There was also never any tension. While the story itself was minimal and had a decent enough pace that you wouldn’t lose much interest right away, there weren’t many moments you really wanted to see what would happen to someone. Throughout the film, Uschi flirts with Freuhoffer, and when Moebius finds out he confronts him with pistol are arms length, ready to kill. The attitude given to Moebius in the performance does make you wonder if he’ll go through with killing the man, though you won’t be too surprised by the outcome. That’s about the only time you’ll end up really invested in what’s going on. Even when they continue to test the reanimation machine, the effects and make up look god awful, and since this clearly has to do with puppets and not humans, you won’t care much since you already know the thing won’t work. There’s honestly more tension in the sexual come-ons between Uschi and Freuhoffer than anything else, which sadly is done away with half way through the film.
But, like most Full Moon Entertainment flicks, this does still look like a professional low-budget film. The video itself looks good, though perhaps a little too crisp and digital for its own good. It does help to show the many flaws in the make-up once the test subject leaves the machine, revealing it often nothing but a clear gooey substance placed on the persons face that is supposed to symbolize rot and decay. There’s also the alley way scene in China Town that looks far more modern than anything you would expect to see in World War II, though not having lived through that era myself I could very well be wrong in the assumptions made with that scene. There’s also the special effects of the gun fire, which is as unimpressive as the movement of the puppets, and even the sound effects are horrible, which even include a generic clicking of doors opening and closing one might find in the first Resident Evil game. But, the sound itself is still captured well, and all the actors are leveled properly that you’re not straining to hear anything while the next second an effect or other actor blows out your ear drums.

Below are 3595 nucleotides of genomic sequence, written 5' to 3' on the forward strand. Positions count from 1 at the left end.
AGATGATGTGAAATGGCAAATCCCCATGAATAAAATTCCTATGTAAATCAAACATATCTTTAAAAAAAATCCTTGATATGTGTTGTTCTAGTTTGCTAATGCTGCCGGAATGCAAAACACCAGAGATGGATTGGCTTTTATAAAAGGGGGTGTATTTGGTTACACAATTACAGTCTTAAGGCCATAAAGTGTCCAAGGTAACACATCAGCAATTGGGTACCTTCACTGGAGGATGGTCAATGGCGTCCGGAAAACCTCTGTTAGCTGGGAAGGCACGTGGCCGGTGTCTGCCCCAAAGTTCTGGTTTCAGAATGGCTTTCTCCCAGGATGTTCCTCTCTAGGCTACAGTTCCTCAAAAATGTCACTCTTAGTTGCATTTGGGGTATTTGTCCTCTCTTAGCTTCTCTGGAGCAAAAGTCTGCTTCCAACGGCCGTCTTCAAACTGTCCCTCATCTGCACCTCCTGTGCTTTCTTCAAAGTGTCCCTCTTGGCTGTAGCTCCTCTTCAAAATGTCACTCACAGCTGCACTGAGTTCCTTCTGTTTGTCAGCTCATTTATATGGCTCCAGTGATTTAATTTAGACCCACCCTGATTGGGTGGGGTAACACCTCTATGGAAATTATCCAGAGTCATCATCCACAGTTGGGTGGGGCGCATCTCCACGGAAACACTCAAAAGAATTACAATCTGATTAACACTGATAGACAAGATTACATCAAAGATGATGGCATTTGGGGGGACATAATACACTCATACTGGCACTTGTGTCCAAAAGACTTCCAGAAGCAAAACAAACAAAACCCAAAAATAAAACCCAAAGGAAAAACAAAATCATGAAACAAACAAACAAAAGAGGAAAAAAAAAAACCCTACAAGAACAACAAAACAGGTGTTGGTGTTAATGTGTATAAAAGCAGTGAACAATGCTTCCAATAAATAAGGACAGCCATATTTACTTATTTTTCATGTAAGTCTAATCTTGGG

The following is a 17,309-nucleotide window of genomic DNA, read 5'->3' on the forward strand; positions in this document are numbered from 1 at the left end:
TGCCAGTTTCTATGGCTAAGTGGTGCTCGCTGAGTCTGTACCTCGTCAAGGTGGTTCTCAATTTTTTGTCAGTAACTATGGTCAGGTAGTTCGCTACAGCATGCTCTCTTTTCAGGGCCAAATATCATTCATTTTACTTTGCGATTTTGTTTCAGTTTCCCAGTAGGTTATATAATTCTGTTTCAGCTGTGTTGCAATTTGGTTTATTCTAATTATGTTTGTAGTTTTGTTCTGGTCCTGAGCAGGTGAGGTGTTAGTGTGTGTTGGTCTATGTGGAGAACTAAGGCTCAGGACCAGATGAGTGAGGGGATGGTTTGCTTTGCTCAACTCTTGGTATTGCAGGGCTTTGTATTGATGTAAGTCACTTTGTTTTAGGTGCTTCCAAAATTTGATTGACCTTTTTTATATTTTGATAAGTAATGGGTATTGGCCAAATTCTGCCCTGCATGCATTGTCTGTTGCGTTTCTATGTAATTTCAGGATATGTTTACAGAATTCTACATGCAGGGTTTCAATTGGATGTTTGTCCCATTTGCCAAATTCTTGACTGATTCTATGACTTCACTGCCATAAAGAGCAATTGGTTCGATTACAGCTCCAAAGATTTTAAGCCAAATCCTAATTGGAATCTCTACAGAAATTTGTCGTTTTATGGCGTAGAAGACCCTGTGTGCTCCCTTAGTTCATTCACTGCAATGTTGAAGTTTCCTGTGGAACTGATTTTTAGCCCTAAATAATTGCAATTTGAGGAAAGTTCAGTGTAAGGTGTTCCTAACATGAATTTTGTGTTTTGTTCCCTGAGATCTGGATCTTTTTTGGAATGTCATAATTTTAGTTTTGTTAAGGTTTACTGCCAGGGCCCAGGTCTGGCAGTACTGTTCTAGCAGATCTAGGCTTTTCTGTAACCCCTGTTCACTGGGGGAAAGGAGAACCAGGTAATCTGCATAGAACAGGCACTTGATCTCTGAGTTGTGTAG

Many reviewers will have you believing that this is just a horrible film that should not be given about an hour and a half of your life. Sadly, that argument is pretty well backed up. Puppet Master X: Axis Rising is far from one of the stronger offerings of the franchise. In fact it’s downright bad. But, what keeps the film from being too boring is how much fun the cast is clearly having, making it a little easier to suffer through. The classic puppets are all there, and it’s interesting to see the three new bad puppets, as well as the cowboy that is built towards the end. But, as a whole, there’s nothing memorable about the film other than how racist Kamikaze is, though not necessarily for its time. If you’re a veteran Puppet Master fan who has seen all of them, whether you want to or not at this point, or just saw the previous entry and enjoyed it for the bad movie traits it surely had, then this new offering is one you probably won’t soon regret checking out. It’s not really a complete waste of your time, as there’s enough to keep you moderately invested in the film from start to finish, but chances are you’ll probably never break this film out again, even for nostalgic purposes.
|Overall Score: 5/10
Digital review copy of this release provided by personal funds.